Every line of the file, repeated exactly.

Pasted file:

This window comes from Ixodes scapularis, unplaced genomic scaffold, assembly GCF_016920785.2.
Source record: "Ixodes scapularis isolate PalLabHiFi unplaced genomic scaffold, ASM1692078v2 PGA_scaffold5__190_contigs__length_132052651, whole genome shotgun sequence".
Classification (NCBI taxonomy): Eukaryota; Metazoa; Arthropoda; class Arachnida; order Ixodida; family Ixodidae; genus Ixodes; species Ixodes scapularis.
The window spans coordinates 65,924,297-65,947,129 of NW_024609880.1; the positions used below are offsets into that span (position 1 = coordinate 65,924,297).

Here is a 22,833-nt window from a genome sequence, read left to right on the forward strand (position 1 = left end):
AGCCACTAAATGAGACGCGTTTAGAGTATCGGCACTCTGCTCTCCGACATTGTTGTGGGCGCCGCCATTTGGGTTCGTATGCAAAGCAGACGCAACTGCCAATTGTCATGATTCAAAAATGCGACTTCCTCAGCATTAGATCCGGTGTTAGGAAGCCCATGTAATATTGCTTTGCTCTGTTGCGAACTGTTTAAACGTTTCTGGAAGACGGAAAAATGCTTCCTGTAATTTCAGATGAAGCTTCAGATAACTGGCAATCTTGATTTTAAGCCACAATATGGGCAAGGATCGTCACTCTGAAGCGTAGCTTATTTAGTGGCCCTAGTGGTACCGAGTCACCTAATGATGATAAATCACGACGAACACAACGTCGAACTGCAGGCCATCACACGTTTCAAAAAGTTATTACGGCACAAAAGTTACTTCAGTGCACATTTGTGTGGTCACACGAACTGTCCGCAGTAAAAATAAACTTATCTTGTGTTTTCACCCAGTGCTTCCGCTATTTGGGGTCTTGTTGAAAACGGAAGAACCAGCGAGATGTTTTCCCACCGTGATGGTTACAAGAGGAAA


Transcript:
This window comes from Ixodes scapularis, unplaced genomic scaffold, assembly GCF_016920785.2.
Source record: "Ixodes scapularis isolate PalLabHiFi unplaced genomic scaffold, ASM1692078v2 PGA_scaffold5__190_contigs__length_132052651, whole genome shotgun sequence".
Classification (NCBI taxonomy): Eukaryota; Metazoa; Arthropoda; class Arachnida; order Ixodida; family Ixodidae; genus Ixodes; species Ixodes scapularis.
The window spans coordinates 65,924,297-65,947,129 of NW_024609880.1; the positions used below are offsets into that span (position 1 = coordinate 65,924,297).

Here is a 22,833-nt window from a genome sequence, read left to right on the forward strand (position 1 = left end):
AGCCACTAAATGAGACGCGTTTAGAGTATCGGCACTCTGCTCTCCGACATTGTTGTGGGCGCCGCCATTTGGGTTCGTATGCAAAGCAGACGCAACTGCCAATTGTCATGATTCAAAAATGCGACTTCCTCAGCATTAGATCCGGTGTTAGGAAGCCCATGTAATATTGCTTTGCTCTGTTGCGAACTGTTTAAACGTTTCTGGAAGACGGAAAAATGCTTCCTGTAATTTCAGATGAAGCTTCAGATAACTGGCAATCTTGATTTTAAGCCACAATATGGGCAAGGATCGTCACTCTGAAGCGTAGCTTATTTAGTGGCCCTAGTGGTACCGAGTCACCTAATGATGATAAATCACGACGAACACAACGTCGAACTGCAGGCCATCACACGTTTCAAAAAGTTATTACGGCACAAAAGTTACTTCAGTGCACATTTGTGTGGTCACACGAACTGTCCGCAGTAAAAATAAACTTATCTTGTGTTTTCACCCAGTGCTTCCGCTATTTGGGGTCTTGTTGAAAACGGAAGAACCAGCGAGATGTTTTCCCACCGTGATGGTTACAAGAGGAAA